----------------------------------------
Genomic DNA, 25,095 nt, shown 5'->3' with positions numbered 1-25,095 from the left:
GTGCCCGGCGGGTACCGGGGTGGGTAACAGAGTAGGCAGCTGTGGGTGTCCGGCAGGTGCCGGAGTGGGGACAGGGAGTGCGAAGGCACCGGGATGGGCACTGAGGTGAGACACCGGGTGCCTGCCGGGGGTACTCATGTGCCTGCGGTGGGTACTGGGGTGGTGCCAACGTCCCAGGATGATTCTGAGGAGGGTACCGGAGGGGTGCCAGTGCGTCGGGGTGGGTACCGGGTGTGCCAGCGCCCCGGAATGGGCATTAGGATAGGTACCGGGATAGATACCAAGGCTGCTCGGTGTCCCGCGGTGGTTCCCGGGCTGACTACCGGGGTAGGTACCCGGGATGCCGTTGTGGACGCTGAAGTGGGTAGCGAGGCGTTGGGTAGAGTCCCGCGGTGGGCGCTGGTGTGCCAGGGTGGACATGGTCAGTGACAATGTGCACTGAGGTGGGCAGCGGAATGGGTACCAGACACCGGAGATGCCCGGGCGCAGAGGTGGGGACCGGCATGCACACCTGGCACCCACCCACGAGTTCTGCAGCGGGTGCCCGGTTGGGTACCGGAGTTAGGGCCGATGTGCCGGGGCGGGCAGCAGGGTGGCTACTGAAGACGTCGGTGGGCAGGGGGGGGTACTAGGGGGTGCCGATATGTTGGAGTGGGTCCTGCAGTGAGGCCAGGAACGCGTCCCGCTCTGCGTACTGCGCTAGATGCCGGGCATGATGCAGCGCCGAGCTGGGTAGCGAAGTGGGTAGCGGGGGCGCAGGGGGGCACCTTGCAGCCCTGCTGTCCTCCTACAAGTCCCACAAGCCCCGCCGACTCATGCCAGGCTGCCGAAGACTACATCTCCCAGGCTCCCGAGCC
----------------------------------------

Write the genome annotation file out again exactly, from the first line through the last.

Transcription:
Genomic DNA, 25,095 nt, shown 5'->3' with positions numbered 1-25,095 from the left:
GTGCCCGGCGGGTACCGGGGTGGGTAACAGAGTAGGCAGCTGTGGGTGTCCGGCAGGTGCCGGAGTGGGGACAGGGAGTGCGAAGGCACCGGGATGGGCACTGAGGTGAGACACCGGGTGCCTGCCGGGGGTACTCATGTGCCTGCGGTGGGTACTGGGGTGGTGCCAACGTCCCAGGATGATTCTGAGGAGGGTACCGGAGGGGTGCCAGTGCGTCGGGGTGGGTACCGGGTGTGCCAGCGCCCCGGAATGGGCATTAGGATAGGTACCGGGATAGATACCAAGGCTGCTCGGTGTCCCGCGGTGGTTCCCGGGCTGACTACCGGGGTAGGTACCCGGGATGCCGTTGTGGACGCTGAAGTGGGTAGCGAGGCGTTGGGTAGAGTCCCGCGGTGGGCGCTGGTGTGCCAGGGTGGACATGGTCAGTGACAATGTGCACTGAGGTGGGCAGCGGAATGGGTACCAGACACCGGAGATGCCCGGGCGCAGAGGTGGGGACCGGCATGCACACCTGGCACCCACCCACGAGTTCTGCAGCGGGTGCCCGGTTGGGTACCGGAGTTAGGGCCGATGTGCCGGGGCGGGCAGCAGGGTGGCTACTGAAGACGTCGGTGGGCAGGGGGGGGTACTAGGGGGTGCCGATATGTTGGAGTGGGTCCTGCAGTGAGGCCAGGAACGCGTCCCGCTCTGCGTACTGCGCTAGATGCCGGGCATGATGCAGCGCCGAGCTGGGTAGCGAAGTGGGTAGCGGGGGCGCAGGGGGGCACCTTGCAGCCCTGCTGTCCTCCTACAAGTCCCACAAGCCCCGCCGACTCATGCCAGGCTGCCGAAGACTACATCTCCCAGGCTCCCGAGCC